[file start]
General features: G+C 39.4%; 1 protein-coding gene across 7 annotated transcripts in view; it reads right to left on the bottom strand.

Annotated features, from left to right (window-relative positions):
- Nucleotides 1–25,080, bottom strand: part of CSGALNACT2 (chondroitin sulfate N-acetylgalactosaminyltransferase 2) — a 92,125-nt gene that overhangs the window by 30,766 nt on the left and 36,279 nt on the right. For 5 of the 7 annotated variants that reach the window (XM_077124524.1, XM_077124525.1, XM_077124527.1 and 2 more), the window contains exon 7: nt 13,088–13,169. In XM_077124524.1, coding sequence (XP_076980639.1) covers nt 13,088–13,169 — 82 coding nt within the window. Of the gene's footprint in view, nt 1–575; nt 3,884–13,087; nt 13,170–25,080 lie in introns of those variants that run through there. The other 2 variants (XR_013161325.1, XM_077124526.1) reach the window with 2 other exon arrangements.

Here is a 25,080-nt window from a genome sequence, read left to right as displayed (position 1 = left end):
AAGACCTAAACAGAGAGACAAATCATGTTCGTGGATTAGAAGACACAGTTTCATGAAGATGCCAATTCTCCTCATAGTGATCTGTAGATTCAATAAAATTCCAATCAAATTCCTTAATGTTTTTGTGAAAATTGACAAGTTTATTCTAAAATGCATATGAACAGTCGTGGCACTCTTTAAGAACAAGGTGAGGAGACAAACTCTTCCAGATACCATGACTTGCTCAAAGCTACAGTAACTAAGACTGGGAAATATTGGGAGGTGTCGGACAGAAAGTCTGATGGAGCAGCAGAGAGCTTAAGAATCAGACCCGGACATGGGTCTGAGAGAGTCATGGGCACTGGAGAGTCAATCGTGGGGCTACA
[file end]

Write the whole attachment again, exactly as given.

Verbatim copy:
General features: G+C 39.4%; 1 protein-coding gene across 7 annotated transcripts in view; it reads right to left on the bottom strand.

Annotated features, from left to right (window-relative positions):
- Nucleotides 1–25,080, bottom strand: part of CSGALNACT2 (chondroitin sulfate N-acetylgalactosaminyltransferase 2) — a 92,125-nt gene that overhangs the window by 30,766 nt on the left and 36,279 nt on the right. For 5 of the 7 annotated variants that reach the window (XM_077124524.1, XM_077124525.1, XM_077124527.1 and 2 more), the window contains exon 7: nt 13,088–13,169. In XM_077124524.1, coding sequence (XP_076980639.1) covers nt 13,088–13,169 — 82 coding nt within the window. Of the gene's footprint in view, nt 1–575; nt 3,884–13,087; nt 13,170–25,080 lie in introns of those variants that run through there. The other 2 variants (XR_013161325.1, XM_077124526.1) reach the window with 2 other exon arrangements.

Here is a 25,080-nt window from a genome sequence, read left to right as displayed (position 1 = left end):
AAGACCTAAACAGAGAGACAAATCATGTTCGTGGATTAGAAGACACAGTTTCATGAAGATGCCAATTCTCCTCATAGTGATCTGTAGATTCAATAAAATTCCAATCAAATTCCTTAATGTTTTTGTGAAAATTGACAAGTTTATTCTAAAATGCATATGAACAGTCGTGGCACTCTTTAAGAACAAGGTGAGGAGACAAACTCTTCCAGATACCATGACTTGCTCAAAGCTACAGTAACTAAGACTGGGAAATATTGGGAGGTGTCGGACAGAAAGTCTGATGGAGCAGCAGAGAGCTTAAGAATCAGACCCGGACATGGGTCTGAGAGAGTCATGGGCACTGGAGAGTCAATCGTGGGGCTACA